Water catchment management not a ‘silver bullet’
Water catchment management (CM) shouldn't be seen as a "silver bullet" to solve water stress and water companies "must be part of the wider picture" by working in partnership with agriculture to support CM initiatives.
That is the conclusion of a meeting hosted by the All Part Parliamentary Water Group at the House of Commons yesterday (November 8), which met to discuss the growing relationship between the water sector and the farming community, as well as considering the advantages and disadvantages of CM.
It also considered the implications of the measures outlined in the Government’s Natural Environment White Paper and the further measures that will be addressed in the Water White Paper, expected to be released at the end of November.
Setting the tone for the meeting was Conservative MP for Thirsk and Malton, Anne McIntosh, who offered a brief overview of water stress in the UK, while also expressing the view that the upcoming extraction policy is “going to be interesting in the white paper and the forthcoming bill”.
She added that the water committee is going to be looking to the Institution of Civil Engineers (ICE) to come up with revised safety guidance following publication of the paper.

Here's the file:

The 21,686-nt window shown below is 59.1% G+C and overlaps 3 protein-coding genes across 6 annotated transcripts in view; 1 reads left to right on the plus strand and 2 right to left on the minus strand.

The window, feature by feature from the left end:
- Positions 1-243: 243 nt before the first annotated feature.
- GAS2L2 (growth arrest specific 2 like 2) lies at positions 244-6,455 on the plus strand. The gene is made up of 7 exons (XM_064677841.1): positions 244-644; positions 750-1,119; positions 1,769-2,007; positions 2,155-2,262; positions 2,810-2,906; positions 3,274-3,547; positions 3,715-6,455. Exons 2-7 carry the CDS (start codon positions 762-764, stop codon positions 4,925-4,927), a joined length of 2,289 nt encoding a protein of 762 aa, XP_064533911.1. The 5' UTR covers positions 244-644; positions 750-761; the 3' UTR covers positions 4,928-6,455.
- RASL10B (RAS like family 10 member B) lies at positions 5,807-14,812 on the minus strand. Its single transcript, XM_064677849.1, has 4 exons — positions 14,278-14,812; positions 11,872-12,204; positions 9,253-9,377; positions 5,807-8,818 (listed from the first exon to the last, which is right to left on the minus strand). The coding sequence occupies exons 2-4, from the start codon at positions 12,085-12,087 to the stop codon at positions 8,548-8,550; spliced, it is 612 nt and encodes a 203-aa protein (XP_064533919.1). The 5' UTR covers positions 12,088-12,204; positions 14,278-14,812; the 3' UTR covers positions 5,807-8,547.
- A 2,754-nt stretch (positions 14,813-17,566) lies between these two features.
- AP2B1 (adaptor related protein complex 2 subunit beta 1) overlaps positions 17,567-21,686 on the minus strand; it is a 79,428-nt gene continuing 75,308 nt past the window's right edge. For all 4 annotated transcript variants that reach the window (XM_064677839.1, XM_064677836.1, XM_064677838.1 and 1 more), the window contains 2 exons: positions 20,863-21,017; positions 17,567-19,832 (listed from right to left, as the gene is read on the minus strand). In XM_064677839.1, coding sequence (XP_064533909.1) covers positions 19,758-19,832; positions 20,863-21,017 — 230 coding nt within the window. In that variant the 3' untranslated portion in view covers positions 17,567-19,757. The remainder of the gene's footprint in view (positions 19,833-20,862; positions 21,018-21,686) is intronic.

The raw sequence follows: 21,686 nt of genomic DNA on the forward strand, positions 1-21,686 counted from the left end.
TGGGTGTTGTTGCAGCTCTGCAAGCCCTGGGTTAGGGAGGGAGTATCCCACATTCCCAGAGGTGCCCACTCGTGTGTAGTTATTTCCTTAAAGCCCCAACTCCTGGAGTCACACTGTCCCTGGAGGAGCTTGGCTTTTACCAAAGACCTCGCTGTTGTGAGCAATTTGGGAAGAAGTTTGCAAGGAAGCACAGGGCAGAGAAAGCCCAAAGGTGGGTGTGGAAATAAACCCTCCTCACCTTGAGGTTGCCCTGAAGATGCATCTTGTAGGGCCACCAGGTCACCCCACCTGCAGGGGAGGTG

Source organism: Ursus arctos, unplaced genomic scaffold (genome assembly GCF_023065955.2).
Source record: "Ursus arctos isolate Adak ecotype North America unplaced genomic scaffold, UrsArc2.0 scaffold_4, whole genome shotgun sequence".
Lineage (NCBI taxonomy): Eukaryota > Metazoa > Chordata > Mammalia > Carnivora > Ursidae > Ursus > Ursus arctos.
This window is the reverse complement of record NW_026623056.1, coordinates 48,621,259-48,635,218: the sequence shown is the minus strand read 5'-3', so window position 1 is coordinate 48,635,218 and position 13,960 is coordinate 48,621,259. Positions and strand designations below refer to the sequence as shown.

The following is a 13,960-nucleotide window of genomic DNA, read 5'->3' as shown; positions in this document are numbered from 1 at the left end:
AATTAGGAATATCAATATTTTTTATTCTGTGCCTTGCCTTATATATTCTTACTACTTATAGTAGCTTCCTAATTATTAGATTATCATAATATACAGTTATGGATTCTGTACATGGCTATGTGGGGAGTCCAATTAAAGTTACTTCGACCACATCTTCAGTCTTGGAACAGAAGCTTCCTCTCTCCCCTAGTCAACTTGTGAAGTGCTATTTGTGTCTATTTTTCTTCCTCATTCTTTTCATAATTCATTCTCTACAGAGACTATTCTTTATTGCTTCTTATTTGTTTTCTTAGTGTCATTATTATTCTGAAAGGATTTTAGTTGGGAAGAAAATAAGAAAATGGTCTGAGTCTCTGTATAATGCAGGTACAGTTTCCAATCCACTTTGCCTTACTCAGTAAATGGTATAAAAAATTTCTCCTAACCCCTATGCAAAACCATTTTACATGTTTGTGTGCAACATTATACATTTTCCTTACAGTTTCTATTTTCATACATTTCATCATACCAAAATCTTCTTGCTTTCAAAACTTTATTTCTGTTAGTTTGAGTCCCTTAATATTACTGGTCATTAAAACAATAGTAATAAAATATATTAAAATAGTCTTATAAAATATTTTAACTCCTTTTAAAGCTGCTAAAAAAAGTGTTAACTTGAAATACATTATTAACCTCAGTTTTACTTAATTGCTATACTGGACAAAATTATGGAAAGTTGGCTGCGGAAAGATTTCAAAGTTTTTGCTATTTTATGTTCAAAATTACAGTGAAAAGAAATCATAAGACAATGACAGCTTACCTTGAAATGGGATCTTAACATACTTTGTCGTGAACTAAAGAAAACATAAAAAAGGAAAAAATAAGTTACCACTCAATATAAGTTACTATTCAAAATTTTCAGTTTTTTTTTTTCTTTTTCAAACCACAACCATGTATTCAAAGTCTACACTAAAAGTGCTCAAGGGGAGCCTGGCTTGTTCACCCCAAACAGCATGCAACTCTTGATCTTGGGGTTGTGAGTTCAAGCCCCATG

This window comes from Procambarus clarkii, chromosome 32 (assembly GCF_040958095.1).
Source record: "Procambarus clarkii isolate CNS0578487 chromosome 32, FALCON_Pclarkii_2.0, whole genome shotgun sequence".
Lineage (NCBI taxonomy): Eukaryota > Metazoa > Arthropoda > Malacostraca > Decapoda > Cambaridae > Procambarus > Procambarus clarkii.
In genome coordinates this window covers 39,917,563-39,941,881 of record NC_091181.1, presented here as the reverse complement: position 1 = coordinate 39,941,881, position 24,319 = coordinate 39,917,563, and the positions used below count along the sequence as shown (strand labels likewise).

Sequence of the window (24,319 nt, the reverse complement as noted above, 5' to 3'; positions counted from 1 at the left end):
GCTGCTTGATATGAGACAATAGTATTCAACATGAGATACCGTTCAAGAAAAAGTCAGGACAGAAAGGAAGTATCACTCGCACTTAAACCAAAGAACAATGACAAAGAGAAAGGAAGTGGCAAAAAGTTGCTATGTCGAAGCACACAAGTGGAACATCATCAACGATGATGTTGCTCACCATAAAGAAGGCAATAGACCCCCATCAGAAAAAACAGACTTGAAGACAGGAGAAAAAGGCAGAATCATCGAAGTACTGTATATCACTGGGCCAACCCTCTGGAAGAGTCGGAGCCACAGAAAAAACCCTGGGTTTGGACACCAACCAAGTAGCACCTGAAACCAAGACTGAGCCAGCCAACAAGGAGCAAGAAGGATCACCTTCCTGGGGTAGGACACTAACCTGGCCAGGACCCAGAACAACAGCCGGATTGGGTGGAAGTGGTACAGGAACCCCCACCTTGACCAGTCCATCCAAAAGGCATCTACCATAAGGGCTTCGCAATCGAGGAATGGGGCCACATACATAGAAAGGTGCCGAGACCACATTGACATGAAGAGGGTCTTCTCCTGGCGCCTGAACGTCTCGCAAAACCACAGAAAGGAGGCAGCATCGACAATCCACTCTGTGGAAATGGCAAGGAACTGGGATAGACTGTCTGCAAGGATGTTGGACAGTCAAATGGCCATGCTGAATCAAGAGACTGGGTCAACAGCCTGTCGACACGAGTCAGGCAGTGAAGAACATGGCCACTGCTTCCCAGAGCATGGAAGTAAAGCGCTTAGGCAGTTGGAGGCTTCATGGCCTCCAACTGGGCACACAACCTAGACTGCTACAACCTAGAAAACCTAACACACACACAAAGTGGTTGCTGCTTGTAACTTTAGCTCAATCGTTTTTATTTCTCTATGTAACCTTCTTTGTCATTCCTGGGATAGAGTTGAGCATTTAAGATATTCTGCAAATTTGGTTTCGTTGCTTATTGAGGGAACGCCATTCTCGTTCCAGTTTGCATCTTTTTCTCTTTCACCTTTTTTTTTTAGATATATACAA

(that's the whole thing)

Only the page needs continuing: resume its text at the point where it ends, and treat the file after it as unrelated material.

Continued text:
Speaking at the meeting, Water UK director of environment Sarah Mukherjee, said that community engagement is key to successful CM, which she described as having other benefits, such as producing environmental support for bio-diversity.
According to Ms Mukherjee, “we need to see the positive work that has been done, as links between the farming community and water industry have shown we do share a lot of common vision, particularly with CAP reform”.
As well, she called for CM to become a “collaborative process”, between the industries.
Meanwhile, National Farmers Union (NFU) water policy advisor Jenny Bashford, presented the agricultural point of view, saying that the farming sector sees water as a “valuable resource, not a problem”, adding that key to safeguarding this is water level management work done by drainage boards.
In addition, she said that while agriculture is working in partnership with water companies, that it needs recognition of this voluntary work, which includes work such as the voluntary initiative on pesticides and the greenhouse gas (GHG) action plan.
This is vital, said Ms Bashford to ensure that farmers see the cost benefits too, adding that the partnership approach needs to work so that the costs are spread across the sectors.
Continuing the discussion, Ofwat head of environment and water quality Noel Wheatley said that Ofwat sees CM “as a good thing as part of a wider picture, but warned that “levels of accepted practice may need to be changed”.
He added that to implement CM successfully that catchment level flexibility is key to ensure companies can operate correctly without excessive red tape.
The meeting also debated the ethical and safety issue of increasing the size of some UK reservoirs from 10,000 cu m to 25,000 cu m, arguing that to do so involves little difference in costs, while storage capacity is more than doubled.
Actions agreed in the meeting included a call for Defra and ICE to revisit reservoir capacity rules and for more information on CM to be provided for use by the agricultural sector.